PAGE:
American Indian and Alaska Native young adults are strong and resilient. Interventions designed to improve their mental health and help-seeking skills are especially needed, particularly those that include culturally-relevant resources and relatable role models. The multi-media BRAVE intervention was designed for American Indian and Alaska Native teens and young adults to amplify and reinforce healthy social norms and cultural values, teach suicide warning signs, prepare youth to initiate difficult conversations with peers and trusted adults, encourage youth to access mental health resources (i.e. tribal clinics, chat lines), de-stigmatize mental health services, and connect youth to trusted adults.
The intervention can be flexibly delivered in three formats. It includes text messages, role model videos, a user’s guide, and small group activities. The lessons can be easily integrated into the flow of services provided by clinics, schools, treatment centers, and other community-based programs. BRAVE can be implemented by a variety of support staff and can be tailored to the needs and time constraints of any setting.
No formal training is required to use the BRAVE User’s Guide. The BRAVE series was designed to be used in one of three ways:
Ideas to Consider as you Plan Your Intervention
The BRAVE intervention was designed by the Northwest Portland Area Indian Health Board over five-years, using community based participatory research activities. The formative research process included three phases and more than 38 AI/AN teens and young adults, as well as content experts from across the U.S.
BRAVE builds on traditional teaching strategies and community values, and connects AI/AN teens and young adults to people, stories, resources, and teachings that demonstrate what it means to be strong and resilient.
In 2016, the Northwest Portland Area Indian Health Board’s (NPAIHB) We R Native project conducted a national Youth Health Tech survey. After surveying 675 AI/AN teens and young adults, results showed 88% had regular access to a smartphone and over 62% reported getting health information from the internet or social networking sites on a weekly or monthly basis.
Knowing this, the team developed a theoretically informed text message campaign, and worked with a film crew to create a complimentary role model video to reinforce the skills described in the text messages. The video shares the story of three relatable character-types (perpetrator, survivor, and bystander), including their personal histories with alcohol and violence, their relationships to one another, and a turning-point for behavior change.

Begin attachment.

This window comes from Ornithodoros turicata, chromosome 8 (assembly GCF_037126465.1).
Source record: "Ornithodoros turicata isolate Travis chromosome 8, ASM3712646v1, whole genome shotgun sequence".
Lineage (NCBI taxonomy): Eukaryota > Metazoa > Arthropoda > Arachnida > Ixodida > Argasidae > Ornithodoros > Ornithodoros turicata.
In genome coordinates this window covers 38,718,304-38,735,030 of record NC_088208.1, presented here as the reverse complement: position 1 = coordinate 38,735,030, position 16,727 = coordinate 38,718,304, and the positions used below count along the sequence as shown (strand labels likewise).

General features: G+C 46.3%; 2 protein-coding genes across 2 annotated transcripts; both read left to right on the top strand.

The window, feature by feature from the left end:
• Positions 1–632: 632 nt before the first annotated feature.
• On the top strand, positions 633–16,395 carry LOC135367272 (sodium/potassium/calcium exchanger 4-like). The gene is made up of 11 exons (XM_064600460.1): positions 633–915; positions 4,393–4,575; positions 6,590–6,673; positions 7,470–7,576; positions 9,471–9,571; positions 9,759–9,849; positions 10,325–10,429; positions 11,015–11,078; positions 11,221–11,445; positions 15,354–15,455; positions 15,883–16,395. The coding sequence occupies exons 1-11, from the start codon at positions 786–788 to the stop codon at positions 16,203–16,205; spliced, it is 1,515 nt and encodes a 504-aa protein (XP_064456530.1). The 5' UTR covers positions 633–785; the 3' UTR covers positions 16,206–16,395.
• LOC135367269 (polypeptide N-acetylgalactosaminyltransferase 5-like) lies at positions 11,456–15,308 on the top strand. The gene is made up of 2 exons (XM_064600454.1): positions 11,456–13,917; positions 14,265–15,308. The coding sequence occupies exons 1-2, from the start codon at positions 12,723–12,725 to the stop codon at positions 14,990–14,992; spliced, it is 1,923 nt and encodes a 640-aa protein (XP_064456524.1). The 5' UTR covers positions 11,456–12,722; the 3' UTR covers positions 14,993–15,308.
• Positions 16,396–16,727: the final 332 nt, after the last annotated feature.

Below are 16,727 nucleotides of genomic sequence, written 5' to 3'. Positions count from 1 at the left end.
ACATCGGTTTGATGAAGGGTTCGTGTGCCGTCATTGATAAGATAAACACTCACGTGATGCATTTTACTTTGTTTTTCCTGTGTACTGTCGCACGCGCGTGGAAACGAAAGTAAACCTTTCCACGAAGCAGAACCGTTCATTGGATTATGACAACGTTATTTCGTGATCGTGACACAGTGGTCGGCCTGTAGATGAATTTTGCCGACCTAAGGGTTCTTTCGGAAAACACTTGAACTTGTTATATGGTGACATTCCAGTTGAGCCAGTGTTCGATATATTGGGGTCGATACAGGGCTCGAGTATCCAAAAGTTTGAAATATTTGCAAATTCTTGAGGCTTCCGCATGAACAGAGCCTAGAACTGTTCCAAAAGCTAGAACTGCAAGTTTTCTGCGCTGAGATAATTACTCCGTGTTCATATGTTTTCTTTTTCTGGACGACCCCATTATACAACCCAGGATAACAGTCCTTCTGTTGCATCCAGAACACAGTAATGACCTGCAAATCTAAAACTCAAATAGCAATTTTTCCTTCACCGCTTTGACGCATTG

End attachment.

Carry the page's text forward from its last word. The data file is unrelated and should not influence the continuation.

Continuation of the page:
To evaluate the program, the NPAIHB conducted a year-long study that involved 1,000 AI/AN teens and young adults ages 15-24 nationwide. Participants were randomized to receive either 8 weeks of BRAVE text messages, designed to improve mental health, help-seeking skills, and promote cultural pride and resilience, or 8 weeks of STEM text messages, designed to elevate and re-affirm Native voices in science, technology, engineering, math, and medicine. Afterwards, the two groups switched, and participants received the other set of messages.
On behalf of the NPAIHB and our project partners, we hope that you enjoy implementing this program with your youth. If you have any questions about the intervention or would like additional health promotion resources, please feel free to contact us.
The intervention was designed, in part, with funding from SAMHSA (grants SM061780 and SM082106). The views, opinions and content of the campaign does not necessarily reflect the views, opinions, or policies of CMHS, SAMHSA, or HHS, and should not be construed as such.
The efficacy study was supported by the Technology & Adolescent Mental Wellness (TAM) program, run by the Social Media and Adolescent Health Research Team, housed within the Department of Pediatrics at the University of Wisconsin-Madison.
We are grateful to the BRAVE study participants, the communities that support prevention and outreach, and the team at Sky Bear Media – for their commitment to wellness and building help-seeking skills in Native teens and young adults.